The goal of the informing session and the report is to educate the child, parents/guardians, and teachers/other professionals about (p. 104) the nature of children’s neurobehavioral development in general; to explain how brain– behavior relationships in children are examined in the evaluation; to normalize this child’s NP performance by situating it in the larger context of neurobehavioral development; to relate observed behaviors to the specific medical/neurological condition (where relevant); and to demonstrate the relationship of the diagnostic formulation to the management plan proposed. The written report summarizes relevant history, observations, and test findings organized so that the import of the findings is clear; integrates the findings into a clear diagnostic statement (not a list of performances on individual tests or of what the child can and cannot do); discusses the relationship of the diagnostic formulation to the child’s real-world adaptive functioning; addresses the referral question specifically; references the findings to the medical/neurological condition where relevant (noting specifically when data are, or are not, consistent with a known disorder and locus); identifies areas of concern (risks) based on or referenced to the diagnostic statement; and outlines the management plan and recommendations to maximize the child’s functioning in the real-world contexts of family, school, and society at large.

The Management Plan

A management plan has two important components: education and recommendations. The neuropsychologist educates the child, parents/guardians, and other involved professionals in several ways: describing/explaining neurobehavioral development in children; relating this child’s performance to that of other children (with and without a similar diagnosis); and providing detailed information about this child’s individual style, expectable risks (both short- and long-term), and educational and psychosocial/emotional needs. The clinician will also address issues of medical and psychological health, as well as development and achievement in academic/vocational and psychosocial spheres.

Recommendations respond to the specific risks that the child faces now and in the future; are tailored to different contexts as necessary; provide general guidelines for maximizing behavioral adjustment in both social and academic settings; foster specific cognitive, social, and academic skills; and address psychosocial development and emotional well-being. They include specific interventions involving accommodations, compensatory strategies, remedial instruction, rehabilitation programming, and/or assistive technologies, as well as referral for additional services/evaluation from medical, psychological, physical, and/or educational-vocational specialists as indicated.

Future Directions

Neuropsychological evaluation of the developing child will be increasingly informed by advances in understanding complex interactions among genetic risk factors, development, and medical conditions. Future research that compares developmental trajectories across conditions and evaluates the impact of neuropsychologically informed interventions will expand the evidence base for practice in this specialty.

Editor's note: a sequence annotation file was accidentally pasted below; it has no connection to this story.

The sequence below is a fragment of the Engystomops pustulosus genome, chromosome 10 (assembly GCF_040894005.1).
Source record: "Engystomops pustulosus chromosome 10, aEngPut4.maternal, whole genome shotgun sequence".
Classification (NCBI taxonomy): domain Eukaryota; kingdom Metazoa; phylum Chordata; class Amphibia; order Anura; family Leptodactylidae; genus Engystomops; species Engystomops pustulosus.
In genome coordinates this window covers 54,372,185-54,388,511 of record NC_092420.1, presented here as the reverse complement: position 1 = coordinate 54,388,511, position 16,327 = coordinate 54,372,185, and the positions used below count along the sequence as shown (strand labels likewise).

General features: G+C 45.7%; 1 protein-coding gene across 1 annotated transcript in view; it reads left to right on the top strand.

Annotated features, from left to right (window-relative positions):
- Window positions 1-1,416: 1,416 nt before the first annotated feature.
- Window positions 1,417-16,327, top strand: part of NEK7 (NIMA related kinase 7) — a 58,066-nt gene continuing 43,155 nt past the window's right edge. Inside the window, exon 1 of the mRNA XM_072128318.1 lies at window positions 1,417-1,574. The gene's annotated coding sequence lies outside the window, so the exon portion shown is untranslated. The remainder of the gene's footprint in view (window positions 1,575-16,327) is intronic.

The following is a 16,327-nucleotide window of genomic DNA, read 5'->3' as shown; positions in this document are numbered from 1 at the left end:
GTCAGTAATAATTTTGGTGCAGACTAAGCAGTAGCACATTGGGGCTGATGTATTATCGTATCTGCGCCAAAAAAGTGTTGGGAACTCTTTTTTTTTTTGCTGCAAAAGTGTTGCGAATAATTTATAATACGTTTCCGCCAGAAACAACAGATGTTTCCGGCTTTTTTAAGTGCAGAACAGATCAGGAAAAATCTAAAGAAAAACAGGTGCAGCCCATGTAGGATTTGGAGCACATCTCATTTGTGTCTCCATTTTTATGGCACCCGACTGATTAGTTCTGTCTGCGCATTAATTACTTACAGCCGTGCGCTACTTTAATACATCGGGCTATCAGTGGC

References and Readings

Baron, I. S. (2003). Neuropsychological evaluation of the child. New York: Oxford University Press.Find this resource:

    Bernstein, J. H. (2000). Developmental neuropsychological assessment. In K. O. Yeates, M. D. Ris, & H. G. Taylor (Eds.), Pediatric neuropsychology: Research, theory, and practice (pp. 401–422). New York: Guilford Press.Find this resource:

      Donders, J., & Hunter, S. J. (Eds.). (2010). Principles and practice of lifespan developmental neuropsychology. Cambridge, England: Cambridge University Press.Find this resource:

      Farmer, J. E., Kanne, S. M., Grissom, M., Kemp, S., Frank, R. G., Rosenthal, M., & Caplan, B. (2010). Pediatric neuropsychology in medical rehabilitation settings. In R. G. Frank, M. Rosenthal, & B. Caplan (Eds.), Handbook of rehabilitation psychology (2nd ed., pp. 315–328). Washington, DC: American Psychological Association.Find this resource:

        Koziol, L. F., & Budding, D. E. (2009). Subcortical structures and cognition. Implications for neuropsychological assessment. New York: Springer. (p. 105) Find this resource:

        Mash, E. J., & Hunsley, J. (2005). Evidence-based assessment of child and adolescent disorders. Journal of Clinical Child and Adolescent Psychology, 34(3), 362–379.Find this resource:

        Morgan, J. E., & Ricker, J. H. (Eds.). (2008). Textbook of clinical neuropsychology. London: Taylor & Francis.Find this resource:

          Stiles, J. (2008). The fundamentals of brain development. Integrating nature and nurture. Cambridge, MA: Harvard University Press.Find this resource:

            Yeates, K. O., Ris, M. D., Taylor, H. G., & Pennington, B. F. (Eds.). (2010). Pediatric neuropsychology: Research, theory, and practice (2nd ed.). New York: Guilford Press.Find this resource:

              Related Topics

              Chapter 8, “Interviewing Children’s Caregivers”

              Chapter 9, “Evaluating the Medical Components of Childhood Developmental and Behavioral Disorders”

              Chapter 10, “Using the DSM-5 and ICD-11 in Forensic and Clinical Applications with Children Across Racial and Ethnic Lines”